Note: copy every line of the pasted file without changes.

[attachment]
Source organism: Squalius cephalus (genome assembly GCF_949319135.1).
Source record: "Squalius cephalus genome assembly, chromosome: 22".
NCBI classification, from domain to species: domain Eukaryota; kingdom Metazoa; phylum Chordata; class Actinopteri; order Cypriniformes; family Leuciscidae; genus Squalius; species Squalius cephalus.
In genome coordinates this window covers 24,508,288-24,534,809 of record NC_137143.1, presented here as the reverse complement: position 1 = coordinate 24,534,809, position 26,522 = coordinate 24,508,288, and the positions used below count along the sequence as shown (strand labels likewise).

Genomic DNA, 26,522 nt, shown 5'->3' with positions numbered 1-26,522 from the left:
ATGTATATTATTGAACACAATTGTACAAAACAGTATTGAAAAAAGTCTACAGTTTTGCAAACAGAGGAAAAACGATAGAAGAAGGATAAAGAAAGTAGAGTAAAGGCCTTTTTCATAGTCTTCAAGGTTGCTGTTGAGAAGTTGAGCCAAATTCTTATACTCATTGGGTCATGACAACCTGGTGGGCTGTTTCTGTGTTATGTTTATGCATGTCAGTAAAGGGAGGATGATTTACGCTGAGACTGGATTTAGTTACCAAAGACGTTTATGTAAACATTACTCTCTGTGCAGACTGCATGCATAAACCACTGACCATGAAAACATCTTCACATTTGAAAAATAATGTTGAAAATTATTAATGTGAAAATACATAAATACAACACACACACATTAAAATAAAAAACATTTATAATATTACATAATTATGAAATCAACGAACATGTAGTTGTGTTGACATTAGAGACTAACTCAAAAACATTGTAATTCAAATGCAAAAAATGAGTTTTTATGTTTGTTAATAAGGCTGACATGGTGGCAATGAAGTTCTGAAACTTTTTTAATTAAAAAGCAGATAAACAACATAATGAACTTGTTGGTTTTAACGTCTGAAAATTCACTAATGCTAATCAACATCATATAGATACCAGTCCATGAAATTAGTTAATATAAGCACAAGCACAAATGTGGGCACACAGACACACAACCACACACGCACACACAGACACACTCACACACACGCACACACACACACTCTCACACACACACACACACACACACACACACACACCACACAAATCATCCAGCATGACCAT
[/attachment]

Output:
Source organism: Squalius cephalus (genome assembly GCF_949319135.1).
Source record: "Squalius cephalus genome assembly, chromosome: 22".
NCBI classification, from domain to species: domain Eukaryota; kingdom Metazoa; phylum Chordata; class Actinopteri; order Cypriniformes; family Leuciscidae; genus Squalius; species Squalius cephalus.
In genome coordinates this window covers 24,508,288-24,534,809 of record NC_137143.1, presented here as the reverse complement: position 1 = coordinate 24,534,809, position 26,522 = coordinate 24,508,288, and the positions used below count along the sequence as shown (strand labels likewise).

Genomic DNA, 26,522 nt, shown 5'->3' with positions numbered 1-26,522 from the left:
ATGTATATTATTGAACACAATTGTACAAAACAGTATTGAAAAAAGTCTACAGTTTTGCAAACAGAGGAAAAACGATAGAAGAAGGATAAAGAAAGTAGAGTAAAGGCCTTTTTCATAGTCTTCAAGGTTGCTGTTGAGAAGTTGAGCCAAATTCTTATACTCATTGGGTCATGACAACCTGGTGGGCTGTTTCTGTGTTATGTTTATGCATGTCAGTAAAGGGAGGATGATTTACGCTGAGACTGGATTTAGTTACCAAAGACGTTTATGTAAACATTACTCTCTGTGCAGACTGCATGCATAAACCACTGACCATGAAAACATCTTCACATTTGAAAAATAATGTTGAAAATTATTAATGTGAAAATACATAAATACAACACACACACATTAAAATAAAAAACATTTATAATATTACATAATTATGAAATCAACGAACATGTAGTTGTGTTGACATTAGAGACTAACTCAAAAACATTGTAATTCAAATGCAAAAAATGAGTTTTTATGTTTGTTAATAAGGCTGACATGGTGGCAATGAAGTTCTGAAACTTTTTTAATTAAAAAGCAGATAAACAACATAATGAACTTGTTGGTTTTAACGTCTGAAAATTCACTAATGCTAATCAACATCATATAGATACCAGTCCATGAAATTAGTTAATATAAGCACAAGCACAAATGTGGGCACACAGACACACAACCACACACGCACACACAGACACACTCACACACACGCACACACACACACTCTCACACACACACACACACACACACACACACACACCACACAAATCATCCAGCATGACCAT